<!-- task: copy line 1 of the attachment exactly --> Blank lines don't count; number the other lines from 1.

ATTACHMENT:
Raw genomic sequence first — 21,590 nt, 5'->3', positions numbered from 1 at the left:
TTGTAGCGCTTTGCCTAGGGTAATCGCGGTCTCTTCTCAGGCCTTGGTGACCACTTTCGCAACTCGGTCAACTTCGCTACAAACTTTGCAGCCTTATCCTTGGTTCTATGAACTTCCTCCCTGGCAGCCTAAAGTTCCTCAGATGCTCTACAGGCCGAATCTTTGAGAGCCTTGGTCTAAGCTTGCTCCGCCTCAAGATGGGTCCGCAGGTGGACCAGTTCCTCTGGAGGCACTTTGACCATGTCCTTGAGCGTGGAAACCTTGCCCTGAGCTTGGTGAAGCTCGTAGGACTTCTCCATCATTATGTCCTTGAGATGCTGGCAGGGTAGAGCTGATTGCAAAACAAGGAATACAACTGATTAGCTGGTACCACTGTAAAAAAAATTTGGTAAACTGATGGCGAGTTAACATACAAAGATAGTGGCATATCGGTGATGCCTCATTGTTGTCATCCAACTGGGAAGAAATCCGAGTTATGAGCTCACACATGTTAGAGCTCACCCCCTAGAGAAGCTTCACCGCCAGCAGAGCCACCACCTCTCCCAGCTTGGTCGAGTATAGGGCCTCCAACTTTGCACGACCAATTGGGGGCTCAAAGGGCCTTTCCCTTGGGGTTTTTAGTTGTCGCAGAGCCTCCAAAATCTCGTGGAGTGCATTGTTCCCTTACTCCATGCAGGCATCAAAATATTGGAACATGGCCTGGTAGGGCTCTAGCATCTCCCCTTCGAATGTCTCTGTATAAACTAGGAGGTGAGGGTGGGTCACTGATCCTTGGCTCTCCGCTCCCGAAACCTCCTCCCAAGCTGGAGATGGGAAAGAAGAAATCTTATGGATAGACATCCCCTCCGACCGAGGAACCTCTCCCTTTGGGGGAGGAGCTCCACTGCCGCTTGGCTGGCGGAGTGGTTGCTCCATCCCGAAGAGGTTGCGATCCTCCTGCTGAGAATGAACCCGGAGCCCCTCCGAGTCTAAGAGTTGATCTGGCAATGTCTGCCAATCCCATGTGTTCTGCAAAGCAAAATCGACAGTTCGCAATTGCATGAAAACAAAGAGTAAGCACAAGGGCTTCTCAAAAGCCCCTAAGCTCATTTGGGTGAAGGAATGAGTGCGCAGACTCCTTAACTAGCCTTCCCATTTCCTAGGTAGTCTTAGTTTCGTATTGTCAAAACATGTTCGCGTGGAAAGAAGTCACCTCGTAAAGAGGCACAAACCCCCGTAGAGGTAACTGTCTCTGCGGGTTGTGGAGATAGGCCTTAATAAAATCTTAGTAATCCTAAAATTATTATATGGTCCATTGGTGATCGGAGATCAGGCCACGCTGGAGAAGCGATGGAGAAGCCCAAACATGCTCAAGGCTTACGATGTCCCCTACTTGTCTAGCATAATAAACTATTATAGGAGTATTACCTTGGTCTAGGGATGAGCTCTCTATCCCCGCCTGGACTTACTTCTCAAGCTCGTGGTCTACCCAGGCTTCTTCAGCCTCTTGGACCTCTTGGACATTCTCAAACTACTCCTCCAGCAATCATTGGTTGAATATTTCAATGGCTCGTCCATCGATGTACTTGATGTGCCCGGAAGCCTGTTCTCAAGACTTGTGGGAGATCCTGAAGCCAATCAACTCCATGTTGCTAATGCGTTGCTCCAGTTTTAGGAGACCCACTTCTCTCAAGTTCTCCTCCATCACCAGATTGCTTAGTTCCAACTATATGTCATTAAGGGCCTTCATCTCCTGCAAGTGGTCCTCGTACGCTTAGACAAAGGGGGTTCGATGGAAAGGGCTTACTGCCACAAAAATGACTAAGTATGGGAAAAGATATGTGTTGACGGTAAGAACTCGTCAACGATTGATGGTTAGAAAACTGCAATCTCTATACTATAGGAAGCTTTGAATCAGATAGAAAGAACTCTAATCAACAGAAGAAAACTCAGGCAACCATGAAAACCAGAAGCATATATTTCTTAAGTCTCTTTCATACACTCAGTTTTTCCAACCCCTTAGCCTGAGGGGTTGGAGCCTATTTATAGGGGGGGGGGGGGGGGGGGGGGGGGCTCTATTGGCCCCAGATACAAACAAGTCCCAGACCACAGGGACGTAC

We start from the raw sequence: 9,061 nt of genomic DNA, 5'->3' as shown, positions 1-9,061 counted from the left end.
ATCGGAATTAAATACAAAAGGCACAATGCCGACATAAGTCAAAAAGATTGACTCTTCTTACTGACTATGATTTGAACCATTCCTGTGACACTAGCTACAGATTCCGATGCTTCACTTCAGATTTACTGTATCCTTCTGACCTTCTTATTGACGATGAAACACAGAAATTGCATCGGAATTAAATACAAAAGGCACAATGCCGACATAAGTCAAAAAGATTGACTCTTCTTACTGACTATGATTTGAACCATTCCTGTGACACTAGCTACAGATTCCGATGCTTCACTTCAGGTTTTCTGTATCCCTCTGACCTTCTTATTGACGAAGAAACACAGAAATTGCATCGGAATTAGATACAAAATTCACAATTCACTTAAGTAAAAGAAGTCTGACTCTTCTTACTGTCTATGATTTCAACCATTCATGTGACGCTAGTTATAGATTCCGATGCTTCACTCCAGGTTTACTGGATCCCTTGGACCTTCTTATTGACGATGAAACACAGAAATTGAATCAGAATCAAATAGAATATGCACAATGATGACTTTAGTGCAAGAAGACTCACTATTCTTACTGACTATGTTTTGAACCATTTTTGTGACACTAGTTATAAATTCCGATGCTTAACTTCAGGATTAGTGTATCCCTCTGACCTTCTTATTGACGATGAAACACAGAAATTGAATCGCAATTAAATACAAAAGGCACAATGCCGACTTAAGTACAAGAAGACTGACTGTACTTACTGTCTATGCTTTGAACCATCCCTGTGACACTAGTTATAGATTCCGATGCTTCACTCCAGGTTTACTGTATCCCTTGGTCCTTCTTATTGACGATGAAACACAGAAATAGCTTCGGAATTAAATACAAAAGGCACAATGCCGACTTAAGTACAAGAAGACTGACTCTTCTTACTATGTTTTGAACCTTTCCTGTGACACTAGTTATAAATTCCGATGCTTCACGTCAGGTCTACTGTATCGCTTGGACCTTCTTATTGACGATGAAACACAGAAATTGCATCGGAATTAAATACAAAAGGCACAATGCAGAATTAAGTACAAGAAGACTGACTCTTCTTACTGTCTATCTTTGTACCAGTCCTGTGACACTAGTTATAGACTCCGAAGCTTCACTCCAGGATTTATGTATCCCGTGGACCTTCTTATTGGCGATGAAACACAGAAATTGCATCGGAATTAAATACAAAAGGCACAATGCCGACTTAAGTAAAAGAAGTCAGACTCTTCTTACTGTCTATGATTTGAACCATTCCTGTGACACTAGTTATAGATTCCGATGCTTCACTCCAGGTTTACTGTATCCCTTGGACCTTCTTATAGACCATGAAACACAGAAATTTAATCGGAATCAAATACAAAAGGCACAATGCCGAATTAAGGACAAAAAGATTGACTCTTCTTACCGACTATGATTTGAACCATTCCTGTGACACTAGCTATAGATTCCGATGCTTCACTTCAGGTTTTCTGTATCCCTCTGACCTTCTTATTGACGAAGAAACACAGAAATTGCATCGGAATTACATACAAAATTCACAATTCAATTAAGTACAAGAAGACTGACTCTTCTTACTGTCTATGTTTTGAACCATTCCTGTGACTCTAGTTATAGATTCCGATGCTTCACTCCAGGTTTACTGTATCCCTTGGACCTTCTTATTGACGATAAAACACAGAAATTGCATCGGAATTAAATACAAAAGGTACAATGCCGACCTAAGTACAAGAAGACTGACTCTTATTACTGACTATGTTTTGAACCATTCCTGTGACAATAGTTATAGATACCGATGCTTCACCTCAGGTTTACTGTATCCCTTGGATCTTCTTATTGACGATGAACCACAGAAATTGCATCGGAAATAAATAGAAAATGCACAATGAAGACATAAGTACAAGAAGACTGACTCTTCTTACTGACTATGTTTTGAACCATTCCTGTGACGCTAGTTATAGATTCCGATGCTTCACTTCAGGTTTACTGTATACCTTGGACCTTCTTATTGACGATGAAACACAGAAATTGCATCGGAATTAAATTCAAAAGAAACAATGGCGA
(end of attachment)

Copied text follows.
Raw genomic sequence first — 21,590 nt, 5'->3', positions numbered from 1 at the left: